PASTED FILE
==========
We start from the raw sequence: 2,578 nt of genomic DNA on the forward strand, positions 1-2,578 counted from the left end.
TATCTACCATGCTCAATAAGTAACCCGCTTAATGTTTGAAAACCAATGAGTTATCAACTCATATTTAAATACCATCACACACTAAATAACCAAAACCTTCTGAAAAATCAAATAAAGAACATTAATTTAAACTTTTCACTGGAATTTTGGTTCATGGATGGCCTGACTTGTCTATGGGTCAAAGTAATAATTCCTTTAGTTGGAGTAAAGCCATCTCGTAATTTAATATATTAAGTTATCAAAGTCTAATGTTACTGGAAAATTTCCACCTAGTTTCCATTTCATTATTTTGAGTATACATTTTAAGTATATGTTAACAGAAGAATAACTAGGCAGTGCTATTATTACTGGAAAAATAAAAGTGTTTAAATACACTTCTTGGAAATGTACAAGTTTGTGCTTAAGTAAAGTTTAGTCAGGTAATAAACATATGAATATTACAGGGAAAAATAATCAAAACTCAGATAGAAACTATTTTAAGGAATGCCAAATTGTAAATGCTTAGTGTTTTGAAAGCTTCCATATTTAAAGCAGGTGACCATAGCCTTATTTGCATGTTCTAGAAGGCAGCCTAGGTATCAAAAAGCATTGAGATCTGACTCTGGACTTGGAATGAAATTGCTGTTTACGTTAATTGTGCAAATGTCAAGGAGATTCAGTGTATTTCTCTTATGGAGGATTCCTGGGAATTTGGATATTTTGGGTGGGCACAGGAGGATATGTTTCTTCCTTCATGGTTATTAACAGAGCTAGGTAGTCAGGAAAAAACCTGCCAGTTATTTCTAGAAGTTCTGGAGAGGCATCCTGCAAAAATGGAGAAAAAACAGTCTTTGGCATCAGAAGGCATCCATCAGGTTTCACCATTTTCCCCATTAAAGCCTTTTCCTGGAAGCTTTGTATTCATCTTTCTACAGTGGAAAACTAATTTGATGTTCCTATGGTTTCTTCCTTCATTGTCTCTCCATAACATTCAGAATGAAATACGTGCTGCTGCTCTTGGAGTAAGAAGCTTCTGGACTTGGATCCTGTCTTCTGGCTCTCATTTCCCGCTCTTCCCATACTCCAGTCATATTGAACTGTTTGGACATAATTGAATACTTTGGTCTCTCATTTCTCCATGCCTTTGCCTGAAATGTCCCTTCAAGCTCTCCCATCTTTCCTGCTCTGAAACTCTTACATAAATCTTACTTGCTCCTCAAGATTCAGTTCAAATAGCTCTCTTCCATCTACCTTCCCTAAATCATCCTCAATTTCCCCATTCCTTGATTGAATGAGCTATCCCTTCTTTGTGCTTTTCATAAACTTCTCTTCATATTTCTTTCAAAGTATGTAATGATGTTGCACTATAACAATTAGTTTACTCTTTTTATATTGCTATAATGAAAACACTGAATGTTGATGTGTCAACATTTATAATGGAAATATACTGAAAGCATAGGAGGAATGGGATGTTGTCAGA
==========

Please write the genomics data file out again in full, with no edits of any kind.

We start from the raw sequence: 2,578 nt of genomic DNA on the forward strand, positions 1-2,578 counted from the left end.
TATCTACCATGCTCAATAAGTAACCCGCTTAATGTTTGAAAACCAATGAGTTATCAACTCATATTTAAATACCATCACACACTAAATAACCAAAACCTTCTGAAAAATCAAATAAAGAACATTAATTTAAACTTTTCACTGGAATTTTGGTTCATGGATGGCCTGACTTGTCTATGGGTCAAAGTAATAATTCCTTTAGTTGGAGTAAAGCCATCTCGTAATTTAATATATTAAGTTATCAAAGTCTAATGTTACTGGAAAATTTCCACCTAGTTTCCATTTCATTATTTTGAGTATACATTTTAAGTATATGTTAACAGAAGAATAACTAGGCAGTGCTATTATTACTGGAAAAATAAAAGTGTTTAAATACACTTCTTGGAAATGTACAAGTTTGTGCTTAAGTAAAGTTTAGTCAGGTAATAAACATATGAATATTACAGGGAAAAATAATCAAAACTCAGATAGAAACTATTTTAAGGAATGCCAAATTGTAAATGCTTAGTGTTTTGAAAGCTTCCATATTTAAAGCAGGTGACCATAGCCTTATTTGCATGTTCTAGAAGGCAGCCTAGGTATCAAAAAGCATTGAGATCTGACTCTGGACTTGGAATGAAATTGCTGTTTACGTTAATTGTGCAAATGTCAAGGAGATTCAGTGTATTTCTCTTATGGAGGATTCCTGGGAATTTGGATATTTTGGGTGGGCACAGGAGGATATGTTTCTTCCTTCATGGTTATTAACAGAGCTAGGTAGTCAGGAAAAAACCTGCCAGTTATTTCTAGAAGTTCTGGAGAGGCATCCTGCAAAAATGGAGAAAAAACAGTCTTTGGCATCAGAAGGCATCCATCAGGTTTCACCATTTTCCCCATTAAAGCCTTTTCCTGGAAGCTTTGTATTCATCTTTCTACAGTGGAAAACTAATTTGATGTTCCTATGGTTTCTTCCTTCATTGTCTCTCCATAACATTCAGAATGAAATACGTGCTGCTGCTCTTGGAGTAAGAAGCTTCTGGACTTGGATCCTGTCTTCTGGCTCTCATTTCCCGCTCTTCCCATACTCCAGTCATATTGAACTGTTTGGACATAATTGAATACTTTGGTCTCTCATTTCTCCATGCCTTTGCCTGAAATGTCCCTTCAAGCTCTCCCATCTTTCCTGCTCTGAAACTCTTACATAAATCTTACTTGCTCCTCAAGATTCAGTTCAAATAGCTCTCTTCCATCTACCTTCCCTAAATCATCCTCAATTTCCCCATTCCTTGATTGAATGAGCTATCCCTTCTTTGTGCTTTTCATAAACTTCTCTTCATATTTCTTTCAAAGTATGTAATGATGTTGCACTATAACAATTAGTTTACTCTTTTTATATTGCTATAATGAAAACACTGAATGTTGATGTGTCAACATTTATAATGGAAATATACTGAAAGCATAGGAGGAATGGGATGTTGTCAGA